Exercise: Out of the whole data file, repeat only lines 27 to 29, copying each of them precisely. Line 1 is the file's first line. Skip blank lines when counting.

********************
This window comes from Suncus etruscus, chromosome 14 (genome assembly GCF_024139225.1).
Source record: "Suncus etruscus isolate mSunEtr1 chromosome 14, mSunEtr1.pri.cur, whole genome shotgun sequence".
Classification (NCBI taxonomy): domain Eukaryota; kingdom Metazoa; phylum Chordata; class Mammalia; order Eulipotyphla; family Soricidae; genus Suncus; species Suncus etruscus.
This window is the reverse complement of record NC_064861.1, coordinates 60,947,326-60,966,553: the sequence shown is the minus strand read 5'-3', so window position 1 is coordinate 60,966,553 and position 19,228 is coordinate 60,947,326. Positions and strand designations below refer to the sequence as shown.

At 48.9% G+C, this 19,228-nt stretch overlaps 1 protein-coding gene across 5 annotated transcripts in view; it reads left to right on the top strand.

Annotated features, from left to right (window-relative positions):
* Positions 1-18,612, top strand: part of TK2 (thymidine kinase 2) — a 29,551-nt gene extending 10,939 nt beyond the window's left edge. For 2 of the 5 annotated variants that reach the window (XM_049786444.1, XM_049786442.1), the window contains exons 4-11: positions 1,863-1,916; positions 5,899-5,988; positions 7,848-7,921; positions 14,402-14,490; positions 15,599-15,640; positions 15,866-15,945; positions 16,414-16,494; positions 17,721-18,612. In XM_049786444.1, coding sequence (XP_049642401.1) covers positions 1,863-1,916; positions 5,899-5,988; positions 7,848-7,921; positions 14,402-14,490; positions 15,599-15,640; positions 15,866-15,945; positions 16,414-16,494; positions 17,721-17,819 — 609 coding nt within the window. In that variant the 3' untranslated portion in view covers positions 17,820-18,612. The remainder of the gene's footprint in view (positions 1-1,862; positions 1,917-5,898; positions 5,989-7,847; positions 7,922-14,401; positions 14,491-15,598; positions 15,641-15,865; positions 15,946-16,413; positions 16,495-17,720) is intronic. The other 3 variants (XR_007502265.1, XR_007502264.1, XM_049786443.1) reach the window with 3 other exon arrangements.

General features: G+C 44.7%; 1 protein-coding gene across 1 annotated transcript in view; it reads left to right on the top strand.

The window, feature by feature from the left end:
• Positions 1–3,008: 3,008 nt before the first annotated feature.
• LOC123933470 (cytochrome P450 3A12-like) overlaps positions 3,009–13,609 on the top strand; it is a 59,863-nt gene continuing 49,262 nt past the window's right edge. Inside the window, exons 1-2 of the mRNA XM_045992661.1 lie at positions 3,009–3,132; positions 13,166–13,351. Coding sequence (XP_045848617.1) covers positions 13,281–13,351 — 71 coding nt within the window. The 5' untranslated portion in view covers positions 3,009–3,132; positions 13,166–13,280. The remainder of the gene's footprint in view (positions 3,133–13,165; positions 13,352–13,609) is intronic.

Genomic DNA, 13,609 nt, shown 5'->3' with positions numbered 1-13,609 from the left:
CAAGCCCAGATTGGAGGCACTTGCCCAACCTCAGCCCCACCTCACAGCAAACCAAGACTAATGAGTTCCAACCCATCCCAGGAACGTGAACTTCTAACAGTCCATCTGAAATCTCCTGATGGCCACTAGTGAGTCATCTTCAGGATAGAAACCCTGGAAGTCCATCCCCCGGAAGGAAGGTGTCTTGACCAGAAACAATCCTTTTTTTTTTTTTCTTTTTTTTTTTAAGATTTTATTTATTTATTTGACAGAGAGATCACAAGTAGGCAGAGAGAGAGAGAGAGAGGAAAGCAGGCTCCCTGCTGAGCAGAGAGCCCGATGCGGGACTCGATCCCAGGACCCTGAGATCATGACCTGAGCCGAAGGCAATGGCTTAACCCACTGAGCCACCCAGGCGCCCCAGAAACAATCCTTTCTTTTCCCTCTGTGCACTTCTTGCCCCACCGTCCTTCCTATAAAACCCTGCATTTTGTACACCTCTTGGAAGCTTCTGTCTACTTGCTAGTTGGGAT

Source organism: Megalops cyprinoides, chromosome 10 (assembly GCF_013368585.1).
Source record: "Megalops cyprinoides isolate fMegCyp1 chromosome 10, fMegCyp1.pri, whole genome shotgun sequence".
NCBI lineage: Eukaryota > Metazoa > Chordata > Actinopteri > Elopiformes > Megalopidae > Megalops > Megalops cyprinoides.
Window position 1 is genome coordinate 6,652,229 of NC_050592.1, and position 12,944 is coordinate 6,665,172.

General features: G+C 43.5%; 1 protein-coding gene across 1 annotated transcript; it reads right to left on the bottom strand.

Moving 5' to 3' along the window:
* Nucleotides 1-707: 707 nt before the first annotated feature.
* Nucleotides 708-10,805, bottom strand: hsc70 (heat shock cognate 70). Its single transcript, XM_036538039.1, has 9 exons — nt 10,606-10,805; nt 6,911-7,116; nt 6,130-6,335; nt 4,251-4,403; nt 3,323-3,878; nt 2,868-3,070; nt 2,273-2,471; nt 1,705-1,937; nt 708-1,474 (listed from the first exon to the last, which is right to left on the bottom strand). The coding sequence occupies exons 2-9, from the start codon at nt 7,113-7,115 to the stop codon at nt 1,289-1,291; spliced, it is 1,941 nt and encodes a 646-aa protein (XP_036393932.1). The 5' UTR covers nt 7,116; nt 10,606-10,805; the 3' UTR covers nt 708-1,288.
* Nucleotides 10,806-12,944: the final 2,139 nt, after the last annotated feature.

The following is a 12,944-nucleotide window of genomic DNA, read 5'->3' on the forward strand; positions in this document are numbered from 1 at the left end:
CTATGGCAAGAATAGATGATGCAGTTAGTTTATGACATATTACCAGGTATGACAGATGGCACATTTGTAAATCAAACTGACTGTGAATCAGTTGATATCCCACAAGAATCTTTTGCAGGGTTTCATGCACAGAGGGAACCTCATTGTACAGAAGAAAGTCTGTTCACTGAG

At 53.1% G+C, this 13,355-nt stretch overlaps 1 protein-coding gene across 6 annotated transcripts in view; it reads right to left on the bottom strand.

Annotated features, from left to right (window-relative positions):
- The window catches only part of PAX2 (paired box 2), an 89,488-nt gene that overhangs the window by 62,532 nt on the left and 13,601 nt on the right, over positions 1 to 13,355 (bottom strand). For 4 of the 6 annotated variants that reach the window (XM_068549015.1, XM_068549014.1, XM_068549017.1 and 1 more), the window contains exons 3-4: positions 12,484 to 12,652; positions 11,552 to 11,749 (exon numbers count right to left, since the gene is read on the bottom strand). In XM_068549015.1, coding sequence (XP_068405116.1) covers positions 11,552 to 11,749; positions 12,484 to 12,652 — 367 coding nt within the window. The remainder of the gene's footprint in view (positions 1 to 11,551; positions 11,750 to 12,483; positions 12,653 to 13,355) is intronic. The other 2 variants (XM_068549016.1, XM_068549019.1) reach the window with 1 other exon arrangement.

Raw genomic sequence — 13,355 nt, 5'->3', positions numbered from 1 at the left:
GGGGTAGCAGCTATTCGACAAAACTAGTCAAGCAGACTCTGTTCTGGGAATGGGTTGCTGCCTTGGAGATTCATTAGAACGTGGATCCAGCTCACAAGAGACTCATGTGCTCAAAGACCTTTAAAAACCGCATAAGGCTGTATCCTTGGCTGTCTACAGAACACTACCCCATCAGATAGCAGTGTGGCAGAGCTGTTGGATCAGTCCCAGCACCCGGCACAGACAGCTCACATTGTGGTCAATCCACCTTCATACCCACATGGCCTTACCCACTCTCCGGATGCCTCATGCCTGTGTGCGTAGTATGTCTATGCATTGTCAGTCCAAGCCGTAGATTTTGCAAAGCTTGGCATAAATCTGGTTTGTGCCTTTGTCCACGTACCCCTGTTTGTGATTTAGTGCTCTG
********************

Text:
- The window catches only part of PAX2 (paired box 2), an 89,488-nt gene that overhangs the window by 62,532 nt on the left and 13,601 nt on the right, over positions 1 to 13,355 (bottom strand). For 4 of the 6 annotated variants that reach the window (XM_068549015.1, XM_068549014.1, XM_068549017.1 and 1 more), the window contains exons 3-4: positions 12,484 to 12,652; positions 11,552 to 11,749 (exon numbers count right to left, since the gene is read on the bottom strand). In XM_068549015.1, coding sequence (XP_068405116.1) covers positions 11,552 to 11,749; positions 12,484 to 12,652 — 367 coding nt within the window. The remainder of the gene's footprint in view (positions 1 to 11,551; positions 11,750 to 12,483; positions 12,653 to 13,355) is intronic. The other 2 variants (XM_068549016.1, XM_068549019.1) reach the window with 1 other exon arrangement.

Raw genomic sequence — 13,355 nt, 5'->3', positions numbered from 1 at the left:
GGGGTAGCAGCTATTCGACAAAACTAGTCAAGCAGACTCTGTTCTGGGAATGGGTTGCTGCCTTGGAGATTCATTAGAACGTGGATCCAGCTCACAAGAGACTCATGTGCTCAAAGACCTTTAAAAACCGCATAAGGCTGTATCCTTGGCTGTCTACAGAACACTACCCCATCAGATAGCAGTGTGGCAGAGCTGTTGGATCAGTCCCAGCACCCGGCACAGACAGCTCACATTGTGGTCAATCCACCTTCATACCCACATGGCCTTACCCACTCTCCGGATGCCTCATGCCTGTGTGCGTAGTATGTCTATGCATTGTCAGTCCAAGCCGTAGATTTTGCAAAGCTTGGCATAAATCTGGTTTGTGCCTTTGTCCACGTACCCCTGTTTGTGATTTAGTGCTCTG